It’s been a whole year since the UK first went into lockdown. Crikey. Just this past week, I have been reminded of that fact from the emails I received – my subscriptions to Zoom.us, Miro.com and Disney+ have just had their one year anniversary! Without question, the last 12 months has shaped us as humans. And I have no doubt this last year may still shape what is to come next.
The stories we tell are what defines us. It makes our facts much more human. But I also think our own stories make us stronger, increase our sense of belief and purpose, and can help us re-engage with a task or project.
I thought I would share with you a simple storytelling technique I have been using in my online training sessions which has really helped my attendees engage with an online teaching environment, and also connect with their online colleagues in the process.
Within the first 30 minutes or so of any online training class or workshop, I ask each attendee to share two things via the online canvas we are using (miro, mural or jamboard etc).
Firstly, using the online canvas tool of choice (I prefer miro.com but many others have similar functionality) I ask the attendees to find and create their own profile sticky-note and include three things on it; name, role/job and location.
Secondly, I ask attendees to trawl through their hard drives and find a photograph of themselves they are happy to share with the others in the meeting. Ideally a photo that tells a story. Add that photo to the post-it profile from step one!
As an example, here is my post-it profile and photo from a recent course…
.. which of course has quite a story behind this particular photograph! (If you want the full story, you will have to ask me sometime!) The benefits of this exercise have proved a great way to start my online classes, with many attendees commenting on how nice it was to reduce the formality of the class and talk more freely about ourselves. It’s also an easy way to get your attendees familiar with some of the simple features that online collaboration tools offer, and maybe required for the meeting ahead.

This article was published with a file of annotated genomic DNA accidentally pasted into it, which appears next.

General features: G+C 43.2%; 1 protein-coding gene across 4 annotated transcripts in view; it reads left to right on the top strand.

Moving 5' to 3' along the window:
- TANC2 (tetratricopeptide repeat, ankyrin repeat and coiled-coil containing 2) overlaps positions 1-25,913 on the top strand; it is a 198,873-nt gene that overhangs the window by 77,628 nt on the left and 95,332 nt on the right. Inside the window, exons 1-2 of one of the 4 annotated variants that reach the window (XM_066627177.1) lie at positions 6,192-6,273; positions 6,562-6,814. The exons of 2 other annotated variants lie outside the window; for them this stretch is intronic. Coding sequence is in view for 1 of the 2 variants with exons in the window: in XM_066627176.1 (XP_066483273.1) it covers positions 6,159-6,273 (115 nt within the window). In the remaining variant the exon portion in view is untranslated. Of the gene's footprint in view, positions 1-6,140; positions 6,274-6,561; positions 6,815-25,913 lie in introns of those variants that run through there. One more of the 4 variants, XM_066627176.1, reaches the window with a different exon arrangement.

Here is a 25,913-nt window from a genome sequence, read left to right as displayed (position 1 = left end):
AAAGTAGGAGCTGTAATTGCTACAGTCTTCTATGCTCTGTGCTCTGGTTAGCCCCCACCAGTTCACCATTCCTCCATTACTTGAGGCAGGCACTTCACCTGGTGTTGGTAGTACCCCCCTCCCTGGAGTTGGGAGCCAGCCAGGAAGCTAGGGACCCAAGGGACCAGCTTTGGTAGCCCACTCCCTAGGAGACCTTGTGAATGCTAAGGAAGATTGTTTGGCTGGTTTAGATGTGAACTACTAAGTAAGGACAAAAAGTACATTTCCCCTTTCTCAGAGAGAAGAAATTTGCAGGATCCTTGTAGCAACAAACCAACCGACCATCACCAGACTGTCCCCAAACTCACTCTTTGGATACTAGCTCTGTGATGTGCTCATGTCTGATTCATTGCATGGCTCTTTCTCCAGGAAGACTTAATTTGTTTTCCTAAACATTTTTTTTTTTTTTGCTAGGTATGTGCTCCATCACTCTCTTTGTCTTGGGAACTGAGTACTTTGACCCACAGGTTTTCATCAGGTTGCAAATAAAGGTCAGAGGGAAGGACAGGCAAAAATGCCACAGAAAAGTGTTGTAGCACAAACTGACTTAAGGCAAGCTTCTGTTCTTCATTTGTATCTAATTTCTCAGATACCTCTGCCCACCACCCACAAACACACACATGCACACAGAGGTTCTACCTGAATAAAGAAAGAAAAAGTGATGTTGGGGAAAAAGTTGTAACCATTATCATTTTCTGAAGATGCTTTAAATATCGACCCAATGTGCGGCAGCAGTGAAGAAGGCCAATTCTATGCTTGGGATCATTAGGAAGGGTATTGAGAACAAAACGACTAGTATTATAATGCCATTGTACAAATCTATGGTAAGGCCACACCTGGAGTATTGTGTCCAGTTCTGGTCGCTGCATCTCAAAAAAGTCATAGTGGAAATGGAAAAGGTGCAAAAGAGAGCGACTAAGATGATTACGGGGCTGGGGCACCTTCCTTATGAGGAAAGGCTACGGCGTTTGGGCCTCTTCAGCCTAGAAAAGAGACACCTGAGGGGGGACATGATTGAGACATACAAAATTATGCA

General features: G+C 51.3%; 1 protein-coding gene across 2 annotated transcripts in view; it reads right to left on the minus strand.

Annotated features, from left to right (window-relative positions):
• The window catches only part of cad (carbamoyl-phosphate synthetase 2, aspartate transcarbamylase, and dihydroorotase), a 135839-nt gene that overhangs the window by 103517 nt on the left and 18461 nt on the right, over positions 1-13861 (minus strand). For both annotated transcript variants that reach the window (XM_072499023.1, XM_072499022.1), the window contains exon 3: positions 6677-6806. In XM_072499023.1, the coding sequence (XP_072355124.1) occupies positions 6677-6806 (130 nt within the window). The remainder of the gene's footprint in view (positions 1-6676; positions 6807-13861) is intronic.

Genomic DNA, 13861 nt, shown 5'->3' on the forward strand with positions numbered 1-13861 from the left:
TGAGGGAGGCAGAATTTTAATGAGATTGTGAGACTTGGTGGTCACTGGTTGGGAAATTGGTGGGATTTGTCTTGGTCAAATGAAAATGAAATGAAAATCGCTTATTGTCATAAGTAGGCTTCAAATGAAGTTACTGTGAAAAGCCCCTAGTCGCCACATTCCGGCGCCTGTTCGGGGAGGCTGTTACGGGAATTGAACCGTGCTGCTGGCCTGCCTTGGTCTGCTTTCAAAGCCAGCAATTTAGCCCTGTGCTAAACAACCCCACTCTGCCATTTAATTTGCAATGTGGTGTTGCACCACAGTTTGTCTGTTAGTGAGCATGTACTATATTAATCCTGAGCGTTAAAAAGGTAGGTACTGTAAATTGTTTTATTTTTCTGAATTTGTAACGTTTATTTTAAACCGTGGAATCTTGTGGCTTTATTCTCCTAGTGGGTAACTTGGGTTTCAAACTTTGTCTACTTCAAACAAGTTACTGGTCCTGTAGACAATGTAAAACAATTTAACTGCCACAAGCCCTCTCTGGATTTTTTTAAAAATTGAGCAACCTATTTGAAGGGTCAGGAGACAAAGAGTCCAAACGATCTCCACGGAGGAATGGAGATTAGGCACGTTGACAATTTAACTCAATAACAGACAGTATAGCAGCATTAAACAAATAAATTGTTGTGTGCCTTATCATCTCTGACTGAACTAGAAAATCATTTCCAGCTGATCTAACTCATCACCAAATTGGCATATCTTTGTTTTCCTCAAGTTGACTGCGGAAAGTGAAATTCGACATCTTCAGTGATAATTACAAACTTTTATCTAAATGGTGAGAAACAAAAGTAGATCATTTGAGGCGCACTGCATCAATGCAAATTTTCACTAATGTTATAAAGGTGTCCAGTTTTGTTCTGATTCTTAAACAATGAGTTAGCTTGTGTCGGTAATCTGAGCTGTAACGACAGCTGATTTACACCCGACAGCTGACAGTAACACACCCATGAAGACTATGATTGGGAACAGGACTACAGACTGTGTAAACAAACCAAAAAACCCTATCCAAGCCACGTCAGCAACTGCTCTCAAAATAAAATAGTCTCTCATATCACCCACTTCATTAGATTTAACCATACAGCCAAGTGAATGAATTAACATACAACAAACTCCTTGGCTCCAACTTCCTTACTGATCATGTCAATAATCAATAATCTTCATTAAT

Here are some tips from my own experiences of running this exercise…
Expect some nervousness about your audience sharing photos (potentially with strangers) via an online tool. Make clear they should only share a photo they feel comfortable sharing online, and crop out any others in the photo if necessary. I have also found that safety can be increased if you (as a facilitator) demonstrate what you want your attendees to do by going first yourself. Share a photo of yourself in the same way, and you will set the tone on how vulnerable you are prepared to be, and maybe others will then feel safe enough to share something too.
Encourage each attendee to read through their post-it profile, and most importantly to tell us the story behind the photo! Not only do we as humans enjoy listening to a story, but we equally enjoy telling a story too. A pattern I have seen emerge from my online classes during this pandemic, is that most photos attendees have shared have been those which remind them of happier times. This lifts both the mood and morale of the storyteller AND the group as a whole.
As a facilitator, show your interest by asking questions about the story and the photo. When was it taken? Where where you? Who are the other people in the photo? Maybe you have something in common with the story itself – do any other attendees share parts of the story too? You will be surprised at how much conversation can be spawned from a single photograph and a story shared amongst strangers. This is a great opportunity for you as a facilitator to make your attendees look good, right at the start of the meeting.
Why don’t you give this a try in your next online session. If you do, let me know how it goes in the comments below!!